Masters tales


Genre can be tricky. When people ask – what genre do you write in? I can find my mind go a blank. It is true that the novel/dissertation I am working on at the moment is a crime/horror/romance… SO which does it come under?

When you are looking for an agent they list the genres that they are looking for. But what if they span two or three different genres? I am confused!

I asked my lecturer and he just shrugged and said that genres were being created all the time. In particular he doesn’t like the term ‘young adult’. Which I don’t actually have a problem with. Anyone writing under that heading usually are easy to read with a strong plot, but is that a genre or just a category?

I’ve just looked up genre and guess what – Genre = Category…

I’m so confused!

I write my adult fiction but I also write children’s fiction which tends to lean toward the modern fairytale and fantasy, maybe a little horror thrown in. Again though it doesn’t sit within a genre well, instead it straddles more than one. There are many writers out there who do span more than one category, and many books that can be labeled with one genre or another, but I still ask myself the question why?

Except that when you come to choosing a book, you can walk into a library or bookshop and immediately go for the genre you want. But why limit yourself. I have found some writers of horror and Young Adult in just the Young Adult, or even child’s section. Similarly I have found Dean Koontz’s poetry for children in with the horrors.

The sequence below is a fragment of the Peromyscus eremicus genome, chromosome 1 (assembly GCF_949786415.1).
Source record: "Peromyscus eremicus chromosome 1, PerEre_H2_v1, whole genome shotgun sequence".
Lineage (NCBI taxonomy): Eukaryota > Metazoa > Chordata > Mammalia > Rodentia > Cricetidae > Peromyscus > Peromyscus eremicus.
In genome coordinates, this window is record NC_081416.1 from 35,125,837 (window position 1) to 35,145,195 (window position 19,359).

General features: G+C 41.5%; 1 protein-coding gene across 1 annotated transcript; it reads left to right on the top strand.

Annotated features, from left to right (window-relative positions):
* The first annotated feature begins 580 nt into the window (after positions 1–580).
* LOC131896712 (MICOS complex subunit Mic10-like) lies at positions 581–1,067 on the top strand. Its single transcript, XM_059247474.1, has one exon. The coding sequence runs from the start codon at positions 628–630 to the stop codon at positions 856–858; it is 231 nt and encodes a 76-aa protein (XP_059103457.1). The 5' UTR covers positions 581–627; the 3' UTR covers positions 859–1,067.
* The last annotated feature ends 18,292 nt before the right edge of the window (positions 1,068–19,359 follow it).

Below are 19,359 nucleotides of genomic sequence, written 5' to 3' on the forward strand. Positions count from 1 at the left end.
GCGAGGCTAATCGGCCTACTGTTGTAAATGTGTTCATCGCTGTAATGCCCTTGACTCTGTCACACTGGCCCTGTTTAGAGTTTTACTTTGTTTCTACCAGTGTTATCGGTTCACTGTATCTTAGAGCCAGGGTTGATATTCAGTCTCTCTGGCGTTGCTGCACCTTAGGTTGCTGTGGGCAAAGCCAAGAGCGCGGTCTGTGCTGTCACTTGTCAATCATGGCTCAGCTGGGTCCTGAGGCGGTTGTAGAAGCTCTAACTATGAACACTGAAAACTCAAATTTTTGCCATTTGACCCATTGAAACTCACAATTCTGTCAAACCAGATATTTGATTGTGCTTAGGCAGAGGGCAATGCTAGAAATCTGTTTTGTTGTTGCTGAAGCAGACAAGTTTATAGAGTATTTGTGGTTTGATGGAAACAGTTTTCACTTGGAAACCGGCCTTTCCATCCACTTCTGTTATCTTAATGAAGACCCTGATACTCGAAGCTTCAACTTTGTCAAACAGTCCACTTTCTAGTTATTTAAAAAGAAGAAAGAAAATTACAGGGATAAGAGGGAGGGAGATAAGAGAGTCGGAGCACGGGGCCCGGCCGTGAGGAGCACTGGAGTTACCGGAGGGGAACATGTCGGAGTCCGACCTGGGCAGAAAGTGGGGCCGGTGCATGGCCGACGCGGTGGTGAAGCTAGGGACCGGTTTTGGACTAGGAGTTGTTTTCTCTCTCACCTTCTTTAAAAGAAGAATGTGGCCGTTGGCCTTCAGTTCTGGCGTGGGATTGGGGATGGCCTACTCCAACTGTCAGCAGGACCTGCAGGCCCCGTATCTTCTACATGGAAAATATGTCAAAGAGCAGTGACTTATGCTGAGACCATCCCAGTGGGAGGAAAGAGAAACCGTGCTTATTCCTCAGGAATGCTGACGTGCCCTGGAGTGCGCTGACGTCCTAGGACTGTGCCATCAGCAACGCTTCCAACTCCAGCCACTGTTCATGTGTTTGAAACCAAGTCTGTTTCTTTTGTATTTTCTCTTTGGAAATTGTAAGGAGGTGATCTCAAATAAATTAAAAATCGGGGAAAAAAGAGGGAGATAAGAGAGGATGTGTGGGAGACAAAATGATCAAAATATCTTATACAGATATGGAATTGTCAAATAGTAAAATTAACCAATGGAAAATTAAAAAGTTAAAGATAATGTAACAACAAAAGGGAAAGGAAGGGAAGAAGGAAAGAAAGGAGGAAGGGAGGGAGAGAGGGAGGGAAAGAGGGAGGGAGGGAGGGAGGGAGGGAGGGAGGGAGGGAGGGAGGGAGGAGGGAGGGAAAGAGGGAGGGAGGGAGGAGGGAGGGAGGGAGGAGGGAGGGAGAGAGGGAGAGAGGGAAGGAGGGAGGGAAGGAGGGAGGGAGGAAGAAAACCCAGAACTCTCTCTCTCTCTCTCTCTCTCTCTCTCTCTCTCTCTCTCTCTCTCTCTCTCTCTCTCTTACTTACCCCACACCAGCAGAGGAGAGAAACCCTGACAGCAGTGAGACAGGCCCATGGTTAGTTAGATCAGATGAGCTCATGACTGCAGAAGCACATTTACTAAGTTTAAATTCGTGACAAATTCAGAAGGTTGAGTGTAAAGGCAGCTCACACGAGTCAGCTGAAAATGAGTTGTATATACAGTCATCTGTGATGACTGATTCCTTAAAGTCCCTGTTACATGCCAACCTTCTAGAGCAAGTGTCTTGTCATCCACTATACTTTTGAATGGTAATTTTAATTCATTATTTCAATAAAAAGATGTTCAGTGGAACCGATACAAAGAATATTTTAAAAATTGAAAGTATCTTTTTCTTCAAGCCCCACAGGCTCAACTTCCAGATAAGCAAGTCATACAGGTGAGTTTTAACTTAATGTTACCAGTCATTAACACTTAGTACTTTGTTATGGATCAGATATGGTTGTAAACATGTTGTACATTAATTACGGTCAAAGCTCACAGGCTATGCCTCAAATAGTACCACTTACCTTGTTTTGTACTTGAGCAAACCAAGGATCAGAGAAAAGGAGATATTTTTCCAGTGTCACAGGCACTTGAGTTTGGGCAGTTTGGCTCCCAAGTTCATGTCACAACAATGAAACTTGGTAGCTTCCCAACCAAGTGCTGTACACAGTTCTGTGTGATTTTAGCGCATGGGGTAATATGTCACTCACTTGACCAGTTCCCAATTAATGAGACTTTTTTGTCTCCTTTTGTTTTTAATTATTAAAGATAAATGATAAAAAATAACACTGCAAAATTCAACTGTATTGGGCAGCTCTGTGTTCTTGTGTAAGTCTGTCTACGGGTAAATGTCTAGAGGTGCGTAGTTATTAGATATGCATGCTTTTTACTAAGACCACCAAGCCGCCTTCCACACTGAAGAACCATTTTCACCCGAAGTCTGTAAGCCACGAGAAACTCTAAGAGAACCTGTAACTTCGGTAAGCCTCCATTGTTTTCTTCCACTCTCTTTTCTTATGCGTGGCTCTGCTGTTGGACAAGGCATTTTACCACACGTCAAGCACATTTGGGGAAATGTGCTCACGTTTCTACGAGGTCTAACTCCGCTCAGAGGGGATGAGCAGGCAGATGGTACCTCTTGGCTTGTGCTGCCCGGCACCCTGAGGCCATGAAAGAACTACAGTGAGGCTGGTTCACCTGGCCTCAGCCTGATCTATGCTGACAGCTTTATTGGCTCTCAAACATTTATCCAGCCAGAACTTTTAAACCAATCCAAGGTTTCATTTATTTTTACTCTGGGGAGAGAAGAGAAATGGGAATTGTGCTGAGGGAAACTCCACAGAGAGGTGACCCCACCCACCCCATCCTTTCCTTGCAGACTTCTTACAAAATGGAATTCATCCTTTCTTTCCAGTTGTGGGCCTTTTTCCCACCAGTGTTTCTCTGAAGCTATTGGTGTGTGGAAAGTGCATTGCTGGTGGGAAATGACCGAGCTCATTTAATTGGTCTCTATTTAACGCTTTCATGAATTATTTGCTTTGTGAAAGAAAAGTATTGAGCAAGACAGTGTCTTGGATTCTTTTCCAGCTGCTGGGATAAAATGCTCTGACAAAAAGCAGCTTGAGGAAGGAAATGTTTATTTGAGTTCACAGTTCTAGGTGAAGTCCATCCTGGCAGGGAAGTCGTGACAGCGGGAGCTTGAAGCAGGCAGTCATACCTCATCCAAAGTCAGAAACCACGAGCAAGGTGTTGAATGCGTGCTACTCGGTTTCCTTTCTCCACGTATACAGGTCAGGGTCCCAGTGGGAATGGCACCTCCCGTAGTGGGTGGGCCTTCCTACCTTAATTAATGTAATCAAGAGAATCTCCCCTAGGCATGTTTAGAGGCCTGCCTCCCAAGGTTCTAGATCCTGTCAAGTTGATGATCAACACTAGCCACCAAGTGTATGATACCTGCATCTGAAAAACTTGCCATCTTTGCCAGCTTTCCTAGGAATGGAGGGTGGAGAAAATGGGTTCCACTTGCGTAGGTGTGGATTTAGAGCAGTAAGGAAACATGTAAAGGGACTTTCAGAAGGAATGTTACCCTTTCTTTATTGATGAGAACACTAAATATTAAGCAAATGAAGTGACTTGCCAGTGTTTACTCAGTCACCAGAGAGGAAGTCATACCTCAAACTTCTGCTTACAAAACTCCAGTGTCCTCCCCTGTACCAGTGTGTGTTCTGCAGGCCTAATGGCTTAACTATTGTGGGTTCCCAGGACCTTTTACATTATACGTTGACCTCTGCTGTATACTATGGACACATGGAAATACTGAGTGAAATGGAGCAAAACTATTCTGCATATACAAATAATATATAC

All I can assume is that these authors have become so well-known for writing one genre or another that the person putting it on the shelf doesn’t look at what is written anymore just who has written it. That is fine but what if you write in more than one genre?

I find genre a paradox, as writers we need it but at the same time I shy away from being labeled. It is like an actor being only cast as ‘action heroes’ or the ‘baddie’. It is something I don’t want to happen to me, except I was given one piece of advice from an editor friend of mine –

Chose a genre and write in it for about four years, so that people get to recognise you.


5 thoughts on “Genre

  1. Wise words, Kate. I feel the same – and now need to think what to write in my challenge post for today!! ;^)

  2. My first novel was published in two parts – the first part was what I would call general fiction with suspense and the second part was more thriller and science fiction. Amazon would only allow two categories (they had cut that down from seven) and there was no “General Fiction” category.

    What genre would Charles Dickens be put in if he was writing today, I wonder? Is there a “Wait 100 years and then it’ll be a classic” genre?

    Your editor friend has a point though – these days, commercial success comes from successful branding. Are you prepared to be pigeon-holed, like the “baddie” actor? I think if I was selling a lot of books, I could probably come to terms with it! And there are always pseudonyms!

    1. I agree, being pigeon-holed while making money is not an issue.

      And I do find it odd that there is no general fiction category…

      The problem I find with pseudonyms is that they don’t brand well. You get known for one name and then bring out another, without any history and must start from scratch. I does work if that is what you want – like J K Rowling and her crime novel – but otherwise it is a lot of work to set up another name.

  3. Pingback: Genre | inkblog

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